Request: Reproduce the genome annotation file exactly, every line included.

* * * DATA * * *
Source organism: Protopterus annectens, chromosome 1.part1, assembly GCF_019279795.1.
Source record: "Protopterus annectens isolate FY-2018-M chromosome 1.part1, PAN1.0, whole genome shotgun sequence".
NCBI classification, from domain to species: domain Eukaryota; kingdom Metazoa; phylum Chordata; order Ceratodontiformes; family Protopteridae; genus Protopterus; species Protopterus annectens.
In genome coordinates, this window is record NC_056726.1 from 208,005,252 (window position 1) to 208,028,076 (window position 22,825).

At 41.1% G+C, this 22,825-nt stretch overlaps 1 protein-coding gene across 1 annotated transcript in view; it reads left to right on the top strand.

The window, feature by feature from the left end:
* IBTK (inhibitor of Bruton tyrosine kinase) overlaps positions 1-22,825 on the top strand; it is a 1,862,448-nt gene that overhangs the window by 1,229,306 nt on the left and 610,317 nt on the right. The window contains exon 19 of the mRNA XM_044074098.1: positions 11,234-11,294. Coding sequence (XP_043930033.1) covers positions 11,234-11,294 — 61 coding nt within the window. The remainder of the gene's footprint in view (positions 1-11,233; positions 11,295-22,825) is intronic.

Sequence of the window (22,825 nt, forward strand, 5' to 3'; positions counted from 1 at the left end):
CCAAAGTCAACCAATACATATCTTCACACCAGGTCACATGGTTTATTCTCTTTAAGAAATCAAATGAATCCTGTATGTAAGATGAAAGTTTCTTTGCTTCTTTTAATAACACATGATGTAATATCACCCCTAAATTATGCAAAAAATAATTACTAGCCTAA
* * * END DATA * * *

Source organism: Protopterus annectens, chromosome 1.part1, assembly GCF_019279795.1.
Source record: "Protopterus annectens isolate FY-2018-M chromosome 1.part1, PAN1.0, whole genome shotgun sequence".
NCBI classification, from domain to species: domain Eukaryota; kingdom Metazoa; phylum Chordata; order Ceratodontiformes; family Protopteridae; genus Protopterus; species Protopterus annectens.
In genome coordinates, this window is record NC_056726.1 from 208,005,252 (window position 1) to 208,028,076 (window position 22,825).

At 41.1% G+C, this 22,825-nt stretch overlaps 1 protein-coding gene across 1 annotated transcript in view; it reads left to right on the top strand.

The window, feature by feature from the left end:
* IBTK (inhibitor of Bruton tyrosine kinase) overlaps positions 1-22,825 on the top strand; it is a 1,862,448-nt gene that overhangs the window by 1,229,306 nt on the left and 610,317 nt on the right. The window contains exon 19 of the mRNA XM_044074098.1: positions 11,234-11,294. Coding sequence (XP_043930033.1) covers positions 11,234-11,294 — 61 coding nt within the window. The remainder of the gene's footprint in view (positions 1-11,233; positions 11,295-22,825) is intronic.

Sequence of the window (22,825 nt, forward strand, 5' to 3'; positions counted from 1 at the left end):
CCAAAGTCAACCAATACATATCTTCACACCAGGTCACATGGTTTATTCTCTTTAAGAAATCAAATGAATCCTGTATGTAAGATGAAAGTTTCTTTGCTTCTTTTAATAACACATGATGTAATATCACCCCTAAATTATGCAAAAAATAATTACTAGCCTAA